Afrique-du-sud

slides 1986 fotos daniel de andrade simões

#Taken in 1986 after the death of Samora Machel - A Luta Continua.

Aluta Continua is a Portuguese (not Afrikaans) saying meaning “The struggle continues”. The correct wording of the phrase is actually “A luta continua, vitória é certa” meaning, “The struggle continues, victory is certain”. However, it has been corrupted over the years and is more likely to be written: “Aluta Continua, Victoria Acerta”.

Amis voyageurs,

Encore un bon plan pour partir à l'autre bout du monde! L'afrique du sud, un pays incroyable, et un régal pour les yeux.

Afin de ne pas se sentir dépayser ou de ne pas etre trop perdu vous pouvez aller chez Michel Laforet ( Reserve Mopaya) à l'entreé du parc Kruger!

Cet amoureux des animaux vous recevra comme si vous faisiez parti de la famille, il vous proposera des Safaris incroyables (big five) et du bon vin sud Africain!

Un lieu incontournable au parc Kruger pour tous les français…

Nb:

Son petit fils ( 12ans) Arthus que vous pourrez croiser fin Décembre se fera un plaisir de vous faire visiter la réserve de Mopaya qu'il connait comme sa poche.

MopayaSafari@aol.com

N'hésitez pas à les contacter…

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Hugh Masekela - Coal Train Live

“There’s a train that comes from Namibia and Angola. There’s a train that comes from Zimbabwe and Zambia. There’s a train that comes from Malawi , from Mozambique and Swaziland. There’s a train that comes from Botswana ,from Lesotho and the whole hintherland of Southern Africa. And this train carries in it young and old men of African origin who come and work on conscription , contracts in the gold and mineral mines of of Johannesburg and its surrounding metropoli. Deep deep down in the underbelly of the earth where they are digging and drilling for that mighty shiny evasive stone or when they dish mish mash mush food into their iron plates or their iron shovel. Or when they think about their loved ones as they are sitting in their funky filthy flea ridden barracks. They think about their lands and herds that were taken away from them. And when they hear that chu chu train screaming and puffing in the far of horizan. They always curse and cuss the coal train that brought them to Johannesburg ‘STIMELA!’ ”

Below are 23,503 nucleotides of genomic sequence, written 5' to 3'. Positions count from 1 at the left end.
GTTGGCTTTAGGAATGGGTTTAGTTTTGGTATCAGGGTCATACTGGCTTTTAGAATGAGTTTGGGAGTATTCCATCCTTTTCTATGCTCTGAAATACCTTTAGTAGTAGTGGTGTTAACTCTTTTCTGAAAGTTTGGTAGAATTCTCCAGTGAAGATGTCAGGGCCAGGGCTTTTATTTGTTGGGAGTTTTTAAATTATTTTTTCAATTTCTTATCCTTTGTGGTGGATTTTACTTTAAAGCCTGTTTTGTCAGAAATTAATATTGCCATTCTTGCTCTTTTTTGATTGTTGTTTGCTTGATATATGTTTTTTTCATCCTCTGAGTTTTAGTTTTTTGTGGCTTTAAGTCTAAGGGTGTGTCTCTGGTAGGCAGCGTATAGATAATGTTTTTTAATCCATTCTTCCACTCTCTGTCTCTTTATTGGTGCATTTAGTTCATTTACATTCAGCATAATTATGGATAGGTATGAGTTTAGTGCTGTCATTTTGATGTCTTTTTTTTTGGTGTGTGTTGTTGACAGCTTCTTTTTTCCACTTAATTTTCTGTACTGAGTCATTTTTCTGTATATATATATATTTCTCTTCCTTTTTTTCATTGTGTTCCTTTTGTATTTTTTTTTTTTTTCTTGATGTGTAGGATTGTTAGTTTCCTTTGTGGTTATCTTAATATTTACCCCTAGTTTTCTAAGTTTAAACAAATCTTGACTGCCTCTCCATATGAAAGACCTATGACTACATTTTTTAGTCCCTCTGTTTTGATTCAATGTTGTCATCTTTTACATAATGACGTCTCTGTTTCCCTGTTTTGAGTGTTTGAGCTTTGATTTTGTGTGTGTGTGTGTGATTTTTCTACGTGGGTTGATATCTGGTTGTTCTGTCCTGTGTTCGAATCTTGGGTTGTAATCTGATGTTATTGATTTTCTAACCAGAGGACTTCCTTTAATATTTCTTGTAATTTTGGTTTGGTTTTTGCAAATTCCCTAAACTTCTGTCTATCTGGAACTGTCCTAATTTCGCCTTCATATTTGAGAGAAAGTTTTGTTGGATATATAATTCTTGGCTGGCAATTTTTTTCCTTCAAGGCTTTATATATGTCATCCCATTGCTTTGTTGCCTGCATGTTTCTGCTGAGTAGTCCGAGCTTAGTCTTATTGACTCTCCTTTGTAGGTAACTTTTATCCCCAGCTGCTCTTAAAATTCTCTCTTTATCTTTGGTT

#I had a conversation with a Zambian friend of mine and we were discussing the well kept secret of the inheritence of migrant labour in Southern Africa. As the monologue by Hugh Masekela illustrate the mining industry gave birth to mass migration by men to industralised mining centres. Not only man from the rural landscapes of South Africa but in the surrounding countries as well. What was left behind was women being head of their household , and when they too migrated for labour,  the elders and children where left behind fend and raise for themselves.Sadly the “conventional" family system was and still is broken , a cycle continues.

MANY LIVES: 150 years of being Indian in South Africa

This book, spanning the 150 years since the arrival of the first Indian indentured labourers in Natal, illustrates the power of photographs. Its lens is wide as it captures the social, the economic, the political, and the religious. It invites readers to see beyond images to the human experience in the photographs.

While the focus is broad, this collection of over 700 photographs does not ignore life’s minutiae. The strength of the book lies in the interweaving of big events with the everyday as the photographs are brought to life with well researched vignettes that provide context and meaning. As it explores the many lives of Indian South Africans, this collection challenges the partitioning of identity, while acknowledging its pull and protective presence.

The story is a beguiling one that will provoke feelings of nostalgia, dissonance and intrigue, anger and hilarity, as the pages peel back history to reveal stories of passion and pain, the ordinary and the courageous.

‘MANY LIVES: 150 years of being Indian in South Africa’ is a book by Goolam Vahed, Ashwin Desai and Thembisa Waetjen. It is published by Shuter (2010).